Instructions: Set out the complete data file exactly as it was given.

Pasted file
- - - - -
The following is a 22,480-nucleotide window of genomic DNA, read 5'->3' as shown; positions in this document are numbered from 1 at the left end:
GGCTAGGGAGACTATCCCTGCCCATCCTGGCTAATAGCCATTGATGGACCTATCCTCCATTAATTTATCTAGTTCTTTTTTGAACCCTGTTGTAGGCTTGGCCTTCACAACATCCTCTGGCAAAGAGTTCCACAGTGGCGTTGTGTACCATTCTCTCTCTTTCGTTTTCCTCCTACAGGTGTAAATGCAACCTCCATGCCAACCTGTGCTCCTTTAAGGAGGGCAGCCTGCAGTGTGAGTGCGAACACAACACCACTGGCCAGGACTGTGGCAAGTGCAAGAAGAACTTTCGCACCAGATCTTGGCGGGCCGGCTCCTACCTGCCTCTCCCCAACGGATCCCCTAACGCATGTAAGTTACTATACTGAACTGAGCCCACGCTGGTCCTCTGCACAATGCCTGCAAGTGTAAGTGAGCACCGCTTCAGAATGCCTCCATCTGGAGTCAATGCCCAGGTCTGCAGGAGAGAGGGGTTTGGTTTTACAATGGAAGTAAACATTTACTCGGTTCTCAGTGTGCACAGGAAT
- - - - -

The following is a 22,480-nucleotide window of genomic DNA, read 5'->3' as shown; positions in this document are numbered from 1 at the left end:
GGCTAGGGAGACTATCCCTGCCCATCCTGGCTAATAGCCATTGATGGACCTATCCTCCATTAATTTATCTAGTTCTTTTTTGAACCCTGTTGTAGGCTTGGCCTTCACAACATCCTCTGGCAAAGAGTTCCACAGTGGCGTTGTGTACCATTCTCTCTCTTTCGTTTTCCTCCTACAGGTGTAAATGCAACCTCCATGCCAACCTGTGCTCCTTTAAGGAGGGCAGCCTGCAGTGTGAGTGCGAACACAACACCACTGGCCAGGACTGTGGCAAGTGCAAGAAGAACTTTCGCACCAGATCTTGGCGGGCCGGCTCCTACCTGCCTCTCCCCAACGGATCCCCTAACGCATGTAAGTTACTATACTGAACTGAGCCCACGCTGGTCCTCTGCACAATGCCTGCAAGTGTAAGTGAGCACCGCTTCAGAATGCCTCCATCTGGAGTCAATGCCCAGGTCTGCAGGAGAGAGGGGTTTGGTTTTACAATGGAAGTAAACATTTACTCGGTTCTCAGTGTGCACAGGAAT